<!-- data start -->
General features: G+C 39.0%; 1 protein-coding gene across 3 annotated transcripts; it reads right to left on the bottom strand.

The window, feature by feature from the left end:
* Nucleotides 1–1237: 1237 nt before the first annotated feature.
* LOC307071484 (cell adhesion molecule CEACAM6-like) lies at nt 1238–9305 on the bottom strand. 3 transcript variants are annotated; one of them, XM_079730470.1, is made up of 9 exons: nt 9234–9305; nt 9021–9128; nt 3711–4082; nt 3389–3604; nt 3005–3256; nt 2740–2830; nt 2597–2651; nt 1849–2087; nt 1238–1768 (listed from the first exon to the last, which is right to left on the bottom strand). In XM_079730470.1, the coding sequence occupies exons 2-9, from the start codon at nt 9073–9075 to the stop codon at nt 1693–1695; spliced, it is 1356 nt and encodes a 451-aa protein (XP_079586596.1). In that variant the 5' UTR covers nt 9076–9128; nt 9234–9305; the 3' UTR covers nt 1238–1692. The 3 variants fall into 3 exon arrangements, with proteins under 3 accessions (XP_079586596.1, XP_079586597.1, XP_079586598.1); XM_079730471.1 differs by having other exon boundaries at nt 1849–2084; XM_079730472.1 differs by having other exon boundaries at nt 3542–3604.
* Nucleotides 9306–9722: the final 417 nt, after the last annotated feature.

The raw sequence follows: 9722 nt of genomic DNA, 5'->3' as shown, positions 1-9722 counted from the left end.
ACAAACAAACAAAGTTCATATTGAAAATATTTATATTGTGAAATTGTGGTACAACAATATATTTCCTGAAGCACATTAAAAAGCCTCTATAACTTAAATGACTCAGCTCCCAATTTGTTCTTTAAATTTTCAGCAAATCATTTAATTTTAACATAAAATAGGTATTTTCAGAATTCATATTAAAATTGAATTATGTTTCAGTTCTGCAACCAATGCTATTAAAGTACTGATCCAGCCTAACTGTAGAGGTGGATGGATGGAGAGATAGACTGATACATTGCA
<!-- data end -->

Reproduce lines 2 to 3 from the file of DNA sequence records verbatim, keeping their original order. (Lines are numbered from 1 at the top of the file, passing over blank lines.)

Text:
The window, feature by feature from the left end:
* Nucleotides 1–1237: 1237 nt before the first annotated feature.